apparently. joanne burns. Giramondo Publishing Company: 2019. ISBN: 978-1925818-09-3
This exhilarating collection of word play begins offstage. Words mutter and chatter to each other, sometimes getting meaning across to us, sometimes keeping it to themselves. Here is (in full) the poem ‘planchette’, in the first section of the book, ‘planchettes’:
the anarchy of sober
noodles does the buck
stop here crazy logic
of lava citadels the swanky
ambiguity of matador pants
a breach in the futurosity of
time blini addicts duck
and cover in their ancestral
glug boots down the blackholes
of juvenilia cosy as irish moss (p 10)
We wander through various moods in ‘international séancery’ (p 17), happily reminded that in some forms of fortune telling, wheeled wooden planchettes are used to take us from thought to thought, like little skateboards for our unconscious.
In the next section, ‘apparently’, burns takes us on a tour of places, living and remembered, which act as sources: reminiscences, dream landscape, youthful inspiration, fantasy. ‘evaluation sheet’ starts out with ‘I didn’t pop over to epidaurus to visit the theatre’ (p 16). A page or two later we move on from ‘a shady house: perhaps californian bungalow’ (p 18), through ‘a vaulted hall. an assembly, a reunion. visitation.’ (p 19) ‘purchase’ (p 23) begins with ‘a long dark table with rounded bevelled corners’ and then says exactly where we stand:
you stand at the edge of the dream. close enough to
touch the table but you don’t. there is both an intimacy
and a remoteness about its presence.
The poem ends:
two months of dreams later someone offers you a thick
booklet of $100 notes in exchange for a small poem.
but which poem. the currency is too bright. the
colour of cheap lime cordial. ‘but I don’t do sweet’ you
say. ‘sorry’. (p 24)
The first two sections of the collection feel like an experiment in creating language: In ‘prop’ (p 21), we start out ‘macbeth was coming up the stairs, for us to study. who were we? where was i?’ We look at different versions of the play and then settle down:
a copy of the play landed on the carpet next to the
armchair I had appropriated, reminding me to stay in
the present, tuned. ah, that’s the one I last taught from:
the hardback arden edition. durable and tough and still
functioning after decades of mis-use.
Once we have found our place, though, we can travel light (‘prima vera’ p 20):
whoever booked me on the flight forgot my luggage.
i texted it to meet me at the whitsunday terminal. ‘how
will i recognise you’ it replied. ‘by the ampersand in my
hair’ i said.
What are we going to do with language, now that we have created it? This is answered in the third and largest section, ‘dial’. The poems here are in political language; my first impression is that we are hearing about ‘flat-pack civilisation’ assembled from megastores, in poems that are grounded in one psychological centre, in one personality.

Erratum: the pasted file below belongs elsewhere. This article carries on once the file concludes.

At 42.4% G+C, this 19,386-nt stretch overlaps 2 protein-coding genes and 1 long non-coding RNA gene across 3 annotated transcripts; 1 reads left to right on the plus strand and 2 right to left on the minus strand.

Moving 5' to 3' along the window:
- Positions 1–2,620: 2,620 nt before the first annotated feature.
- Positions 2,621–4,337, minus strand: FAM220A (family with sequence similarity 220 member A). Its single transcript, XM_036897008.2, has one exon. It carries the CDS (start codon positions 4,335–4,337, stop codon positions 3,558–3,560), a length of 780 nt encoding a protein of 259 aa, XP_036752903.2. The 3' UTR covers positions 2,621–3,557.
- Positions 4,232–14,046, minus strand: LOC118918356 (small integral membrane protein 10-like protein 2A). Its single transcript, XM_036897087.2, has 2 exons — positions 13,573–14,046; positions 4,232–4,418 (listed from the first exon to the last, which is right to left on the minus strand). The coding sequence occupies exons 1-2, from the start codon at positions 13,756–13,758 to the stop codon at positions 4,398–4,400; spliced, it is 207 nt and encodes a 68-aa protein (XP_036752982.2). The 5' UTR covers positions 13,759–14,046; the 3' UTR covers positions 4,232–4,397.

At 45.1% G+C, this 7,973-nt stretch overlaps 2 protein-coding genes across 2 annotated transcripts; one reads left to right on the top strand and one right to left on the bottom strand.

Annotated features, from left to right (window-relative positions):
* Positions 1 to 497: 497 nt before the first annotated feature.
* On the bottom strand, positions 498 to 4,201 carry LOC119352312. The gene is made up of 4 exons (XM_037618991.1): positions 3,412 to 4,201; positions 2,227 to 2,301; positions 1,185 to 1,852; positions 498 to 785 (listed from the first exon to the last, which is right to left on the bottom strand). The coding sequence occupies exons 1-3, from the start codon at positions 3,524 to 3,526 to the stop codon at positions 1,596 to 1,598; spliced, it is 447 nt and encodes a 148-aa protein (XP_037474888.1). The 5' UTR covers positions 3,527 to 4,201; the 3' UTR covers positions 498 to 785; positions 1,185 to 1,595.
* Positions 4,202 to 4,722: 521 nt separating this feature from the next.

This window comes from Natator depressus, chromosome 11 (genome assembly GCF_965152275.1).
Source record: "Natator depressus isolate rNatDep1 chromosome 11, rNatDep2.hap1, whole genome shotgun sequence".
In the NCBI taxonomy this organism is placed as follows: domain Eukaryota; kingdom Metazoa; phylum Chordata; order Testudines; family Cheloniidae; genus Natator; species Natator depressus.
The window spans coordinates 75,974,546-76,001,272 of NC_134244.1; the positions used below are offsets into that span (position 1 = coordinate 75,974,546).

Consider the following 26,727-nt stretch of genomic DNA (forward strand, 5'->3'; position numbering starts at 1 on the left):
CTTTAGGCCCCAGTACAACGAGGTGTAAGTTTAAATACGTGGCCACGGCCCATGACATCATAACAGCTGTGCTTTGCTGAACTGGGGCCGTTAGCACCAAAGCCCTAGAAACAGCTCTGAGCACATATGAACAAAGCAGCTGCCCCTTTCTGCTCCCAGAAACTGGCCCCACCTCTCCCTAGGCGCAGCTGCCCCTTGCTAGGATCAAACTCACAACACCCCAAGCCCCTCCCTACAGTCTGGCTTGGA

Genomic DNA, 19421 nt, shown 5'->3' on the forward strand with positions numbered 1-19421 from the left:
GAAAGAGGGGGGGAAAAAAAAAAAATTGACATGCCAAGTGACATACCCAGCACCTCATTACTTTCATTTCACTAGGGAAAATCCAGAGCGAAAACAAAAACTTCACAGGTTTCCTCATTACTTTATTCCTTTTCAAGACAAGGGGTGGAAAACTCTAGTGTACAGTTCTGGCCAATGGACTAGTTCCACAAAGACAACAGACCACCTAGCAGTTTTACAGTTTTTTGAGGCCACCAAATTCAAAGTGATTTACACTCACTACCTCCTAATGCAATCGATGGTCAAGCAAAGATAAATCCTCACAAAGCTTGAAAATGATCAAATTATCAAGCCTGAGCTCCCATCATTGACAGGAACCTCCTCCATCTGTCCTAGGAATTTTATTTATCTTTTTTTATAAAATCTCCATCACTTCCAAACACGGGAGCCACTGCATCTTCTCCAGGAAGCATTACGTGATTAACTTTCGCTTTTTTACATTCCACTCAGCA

One source of consistency is in the various mentions of ‘the harbour’ throughout this section, as though the landscape were the physical site for everything else that’s going on. In ‘dispatch box’ (p 40) we are asked:
is this a cartoon or a toyworld fest:
sealed unsinkable for export delivery […]
along our sovereign coast, waterways, and harbour
shores sleek white watercraft gleam and purr with
Later, in ‘stent’ (p 53):
a golden morning the harbour gleaming
all the way to manly margaret adores the
stillness in the air time to settle back with
as if on cue it starts the stentorian leaf
blower down below in the concrete car
The poem ‘canary’ (p 60) links the visible harbour with a long-ago pit stop on a Greek cruise:
today the harbour like lake placid no
no citizen whines in its suv stroller a
woman on a ferry waves with
some vigour to a boy in the frame
of a miniature window one of a million
on a mammoth cruise ship
But there’s not much hope out there, on or off the water. The last section, ‘the random couch’, presents decline and decay, an elegy entirely, without hope of renewal. (And this is pre-2020, keep in mind.) ‘entrée’ (p 71) ends, ‘where did lucy in the sky with diamonds go –`
We are left with no place to stand, not even a harbour to triangulate—though at this moment we have a wonderfully written book to console ourselves with for a bit. Here in full is the last poem in the book, ‘crunch’ (p 72). It gets us back to the planchettes, John Donne and the poet’s unquenchable joy in words:
fulfilling those dreams
with cornflakes wasn’t as easy
as it smelt faux crunch of
the necromancer ankle
wrinkles don’t disappear with
a spray and wipe can you
bear a curse of no_winged
sandals the sun shines too
much you’re the busy old
foole hatless in the lethargic
plaza the grounds shift
bitter beneath your eyes
such an indifferent barista
you grab at the walls of
next week’s hallways it
all seems so familiar
This is a collection to puzzle over, to cackle over and to enjoy—it’s a deep pleasure to see a poet and the language meeting as equals and enjoying the encounter so thoroughly.
Mary Cresswell spent 12 years editing the Royal Society of New Zealand’s Journal before becoming a freelance technology writer and environmental science editor. Post-retirement she has switched to poetry and book reviews. Originally from Los Angeles, she lives on New Zealand’s Kapiti Coast.